How I Learned to Cook Italian Food and Creative Cooking
Like most Italians I learned to cook by watching my mother and grandmother prepare food in their home kitchens. And both woman cooked dishes that were driven by what their mothers cooked at home (and, if I had to guess, this tradition of learning how to cook at home goes back Ad infinitum in our family). Most, if not all, of the dishes I prepare and feature here on Scordo are complete, and very proud, rip-offs of my mother’s home cooking and very long food tradition.
Moreover, when I cook a new Italian dish I often ad lib as much as possible and call my mother for advice (like a good Italian boy) only when I’m completely stumped on an ingredient or step in the cooking process. One could argue that I cook by intuition (maybe even via “first principles” or a priori) and the “food tradition” I was raised within; in short, I don’t feel intimated when cooking food at home. And, in fact, it’s the aforementioned kind of cooking philosophy that we hope you, the reader of Scordo, will aim to master; viz., we don’t want you to be a slave to our recipes rather we want you and your family to make cooking and food part of your lives and the lives of your future family members. This is, in my view and more than any other current food movement in the United States, the most important thing you can do to advance the food culture in the United States (and increase your level of happiness, if needed!).
With the above said, I cringed and bit down hard on my well seasoned tongue when I read the New York Time’s article on Cook’s Illustrated and America’s Test Kitchen contrarian and acerbic founder Chris Kimball and his dyed-in-the-wool Puritan/reductionist/pragmatic (one could go on and on) view on making food at home. In the Time’s piece, Kimball asserts all sorts of hardcore food principles such as “Cooking is about putting food on the table night after night, and there isn’t anything glamorous about it” and “most cookbook authors don’t care what happens to their recipe when it enters your home.” Kimball also goes on to state that, empirically rigorous testing always leads to the best way to make food at home and that, “cooking isn’t creative, and it isn’t easy. It’s serious, and it’s hard to do well, just as everything worth doing is damn hard.” Have you seen American’s Test Kitchen method/recipe for preparing tomato sauce (talk about hard recipes)?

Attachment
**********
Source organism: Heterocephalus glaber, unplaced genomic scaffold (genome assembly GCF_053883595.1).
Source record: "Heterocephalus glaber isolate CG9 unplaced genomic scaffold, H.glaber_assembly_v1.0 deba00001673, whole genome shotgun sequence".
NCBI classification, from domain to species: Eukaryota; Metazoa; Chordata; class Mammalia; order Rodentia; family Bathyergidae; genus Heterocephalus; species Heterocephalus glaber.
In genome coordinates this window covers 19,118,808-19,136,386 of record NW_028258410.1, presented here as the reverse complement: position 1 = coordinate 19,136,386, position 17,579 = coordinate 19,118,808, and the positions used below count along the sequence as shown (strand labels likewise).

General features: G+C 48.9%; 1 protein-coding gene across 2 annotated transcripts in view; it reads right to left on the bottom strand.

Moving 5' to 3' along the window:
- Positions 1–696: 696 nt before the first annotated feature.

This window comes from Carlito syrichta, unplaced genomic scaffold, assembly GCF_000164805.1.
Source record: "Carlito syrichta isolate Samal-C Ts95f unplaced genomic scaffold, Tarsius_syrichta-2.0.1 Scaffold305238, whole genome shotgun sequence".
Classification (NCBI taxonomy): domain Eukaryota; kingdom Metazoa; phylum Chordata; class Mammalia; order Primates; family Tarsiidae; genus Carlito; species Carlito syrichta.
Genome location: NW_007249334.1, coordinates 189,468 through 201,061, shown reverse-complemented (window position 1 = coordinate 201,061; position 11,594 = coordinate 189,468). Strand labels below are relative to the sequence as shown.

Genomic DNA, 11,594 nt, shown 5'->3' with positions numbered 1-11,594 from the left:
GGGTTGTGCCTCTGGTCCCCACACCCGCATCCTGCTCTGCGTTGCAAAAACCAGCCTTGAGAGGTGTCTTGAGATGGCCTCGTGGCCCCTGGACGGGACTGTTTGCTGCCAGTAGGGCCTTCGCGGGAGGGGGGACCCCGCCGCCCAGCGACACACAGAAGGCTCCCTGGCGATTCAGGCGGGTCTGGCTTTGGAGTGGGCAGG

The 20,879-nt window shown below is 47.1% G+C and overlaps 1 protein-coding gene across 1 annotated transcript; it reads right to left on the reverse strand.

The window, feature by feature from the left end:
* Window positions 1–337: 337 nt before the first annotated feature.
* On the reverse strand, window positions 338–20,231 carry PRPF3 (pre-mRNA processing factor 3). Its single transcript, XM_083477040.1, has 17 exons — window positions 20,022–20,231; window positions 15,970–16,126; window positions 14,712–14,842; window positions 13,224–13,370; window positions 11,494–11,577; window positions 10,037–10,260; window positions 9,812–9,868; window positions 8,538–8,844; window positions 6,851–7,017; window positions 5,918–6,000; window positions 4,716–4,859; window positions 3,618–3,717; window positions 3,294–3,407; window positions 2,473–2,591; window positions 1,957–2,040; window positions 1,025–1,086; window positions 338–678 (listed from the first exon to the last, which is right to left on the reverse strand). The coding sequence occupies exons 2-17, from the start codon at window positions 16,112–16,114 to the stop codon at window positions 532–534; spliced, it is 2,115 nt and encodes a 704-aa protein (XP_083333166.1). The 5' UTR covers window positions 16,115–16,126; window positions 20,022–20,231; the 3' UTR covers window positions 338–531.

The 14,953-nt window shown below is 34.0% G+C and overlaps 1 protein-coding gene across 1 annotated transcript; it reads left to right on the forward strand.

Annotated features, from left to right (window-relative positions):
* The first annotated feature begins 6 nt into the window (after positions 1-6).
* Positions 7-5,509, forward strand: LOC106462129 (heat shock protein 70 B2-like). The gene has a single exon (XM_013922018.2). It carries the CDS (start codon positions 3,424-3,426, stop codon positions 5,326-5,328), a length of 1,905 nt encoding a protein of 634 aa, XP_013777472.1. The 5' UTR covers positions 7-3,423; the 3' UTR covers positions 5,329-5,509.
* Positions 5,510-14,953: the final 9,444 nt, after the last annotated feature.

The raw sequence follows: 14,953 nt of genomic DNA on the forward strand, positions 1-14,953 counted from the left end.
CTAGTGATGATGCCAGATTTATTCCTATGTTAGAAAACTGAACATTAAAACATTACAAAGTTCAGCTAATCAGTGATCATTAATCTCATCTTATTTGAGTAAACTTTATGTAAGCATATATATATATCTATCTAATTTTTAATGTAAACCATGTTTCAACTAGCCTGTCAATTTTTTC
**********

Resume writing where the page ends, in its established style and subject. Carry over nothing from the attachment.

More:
United States Food Culture, Food Reductionism, and the Evil Chris Kimball from America’s Test Kitchen
In our view, Kimball’s food philosophy is akin to poisoning the food culture in the Unites States because in order for food to become important in the lives of most Americans cooking consistently at home (and this is really the end goal with food in America) it needs to be ingrained in our value system and how we view eating in relation to other components in our lives. And changing our food value system doesn’t come about by viewing and treating preparing from scratch food at home as a science experiment with passionless rigor more akin to a repeatable task like assembling a car than feeling motivated and excited about making good food in a home kitchen every day of the week.
I learned to love food and cooking because I realized, from a very young age, that making food at home was more than following repeatable tasks and sustaining oneself with good enough tasting protein, carbohydrates, and fats. The “more” is about understanding ingredients and where they are from and how they are traditionally used or how food and drink binds families with ritual, pride, and purpose. It also helped that I was born into a family from a country situated in the “old world” where, to a certain extent, food and living well are intricately tied to one another by way of hundreds of years of tradition (and for the poor and the rich alike).
The kind of food reductionism that Kimball preaches in his TV show and magazine is sort of like candy; that is to say, his foolproof recipes on making chicken pot pie, for example, may taste ok in the short term but it’s going to leave you with a nasty emptiness of “only” having assembled a meal and not making the meal, ingredients, process, and culture around preparing food central to a home cooks (and by extension his or her families) life.
Contrary to what Kimball asserts, if the home cooks central task is only to put food on the table in some “acceptable” manner then he or she has simply eaten for the day and not created a long term food tradition and culture for his or her family. Remember cooking is easy and creative (if not now then at some future point) and at the heart of the Italian life; heck we would even recommend you cook without a recipe, even a Scordo recipe, just as long as you celebrate a food filled life). This is not food romanticism, rather it’s the only way to truly love food and make it part of your everyday life.